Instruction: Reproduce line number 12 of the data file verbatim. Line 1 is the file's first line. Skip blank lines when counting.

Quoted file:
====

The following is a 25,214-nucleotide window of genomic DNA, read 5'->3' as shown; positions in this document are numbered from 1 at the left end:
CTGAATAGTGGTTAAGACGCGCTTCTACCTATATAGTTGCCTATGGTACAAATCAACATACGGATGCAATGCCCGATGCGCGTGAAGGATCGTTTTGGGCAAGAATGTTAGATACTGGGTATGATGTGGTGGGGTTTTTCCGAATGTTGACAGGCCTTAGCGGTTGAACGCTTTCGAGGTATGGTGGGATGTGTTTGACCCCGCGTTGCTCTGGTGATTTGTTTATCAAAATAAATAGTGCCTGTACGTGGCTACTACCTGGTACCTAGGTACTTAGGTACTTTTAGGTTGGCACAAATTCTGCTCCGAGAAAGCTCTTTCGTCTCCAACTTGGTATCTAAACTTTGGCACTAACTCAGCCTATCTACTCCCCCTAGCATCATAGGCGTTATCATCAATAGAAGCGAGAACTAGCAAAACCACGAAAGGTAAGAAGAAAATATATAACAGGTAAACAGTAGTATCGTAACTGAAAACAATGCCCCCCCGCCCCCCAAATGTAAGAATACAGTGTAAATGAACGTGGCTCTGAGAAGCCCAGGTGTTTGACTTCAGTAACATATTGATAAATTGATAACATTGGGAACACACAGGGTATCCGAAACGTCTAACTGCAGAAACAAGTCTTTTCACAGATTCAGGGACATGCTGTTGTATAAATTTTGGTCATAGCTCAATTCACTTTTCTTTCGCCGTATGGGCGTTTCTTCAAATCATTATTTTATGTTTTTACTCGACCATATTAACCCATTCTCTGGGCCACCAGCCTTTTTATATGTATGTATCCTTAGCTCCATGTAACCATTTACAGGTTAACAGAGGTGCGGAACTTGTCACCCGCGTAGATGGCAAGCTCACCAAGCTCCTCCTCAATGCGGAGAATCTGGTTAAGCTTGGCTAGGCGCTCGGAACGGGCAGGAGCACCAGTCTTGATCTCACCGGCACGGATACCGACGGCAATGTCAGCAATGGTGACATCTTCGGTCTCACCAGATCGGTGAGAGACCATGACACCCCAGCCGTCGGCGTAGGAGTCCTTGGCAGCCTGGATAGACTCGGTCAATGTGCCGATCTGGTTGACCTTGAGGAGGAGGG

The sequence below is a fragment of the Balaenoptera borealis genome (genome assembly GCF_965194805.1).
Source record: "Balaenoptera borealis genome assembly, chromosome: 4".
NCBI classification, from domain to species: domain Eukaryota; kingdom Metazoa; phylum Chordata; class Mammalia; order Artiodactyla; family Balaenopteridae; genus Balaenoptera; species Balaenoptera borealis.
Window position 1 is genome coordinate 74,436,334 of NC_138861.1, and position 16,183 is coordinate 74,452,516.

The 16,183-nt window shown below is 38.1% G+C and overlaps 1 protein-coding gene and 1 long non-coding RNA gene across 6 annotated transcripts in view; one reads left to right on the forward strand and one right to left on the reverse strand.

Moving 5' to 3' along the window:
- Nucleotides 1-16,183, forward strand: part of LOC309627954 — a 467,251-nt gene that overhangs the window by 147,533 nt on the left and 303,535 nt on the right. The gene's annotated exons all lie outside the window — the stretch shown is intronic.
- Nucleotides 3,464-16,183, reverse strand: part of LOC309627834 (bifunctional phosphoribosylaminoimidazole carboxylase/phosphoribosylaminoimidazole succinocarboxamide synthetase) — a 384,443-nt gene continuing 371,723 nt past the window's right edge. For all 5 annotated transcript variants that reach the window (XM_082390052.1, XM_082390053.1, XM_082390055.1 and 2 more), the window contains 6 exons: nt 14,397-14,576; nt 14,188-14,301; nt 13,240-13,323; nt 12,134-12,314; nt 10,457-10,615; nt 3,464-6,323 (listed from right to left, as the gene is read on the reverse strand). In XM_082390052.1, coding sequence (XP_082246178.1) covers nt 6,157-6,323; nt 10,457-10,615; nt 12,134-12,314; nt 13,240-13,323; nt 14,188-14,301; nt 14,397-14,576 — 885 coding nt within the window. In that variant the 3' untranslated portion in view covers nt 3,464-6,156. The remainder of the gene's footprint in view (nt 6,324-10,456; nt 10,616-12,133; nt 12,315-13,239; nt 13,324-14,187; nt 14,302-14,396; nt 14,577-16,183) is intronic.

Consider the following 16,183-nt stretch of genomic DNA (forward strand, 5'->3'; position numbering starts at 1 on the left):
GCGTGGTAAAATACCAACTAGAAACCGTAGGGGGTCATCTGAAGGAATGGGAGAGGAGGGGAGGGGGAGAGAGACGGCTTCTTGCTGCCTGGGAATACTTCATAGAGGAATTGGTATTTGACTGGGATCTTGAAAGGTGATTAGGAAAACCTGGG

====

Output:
GCGTGGTAAAATACCAACTAGAAACCGTAGGGGGTCATCTGAAGGAATGGGAGAGGAGGGGAGGGGGAGAGAGACGGCTTCTTGCTGCCTGGGAATACTTCATAGAGGAATTGGTATTTGACTGGGATCTTGAAAGGTGATTAGGAAAACCTGGG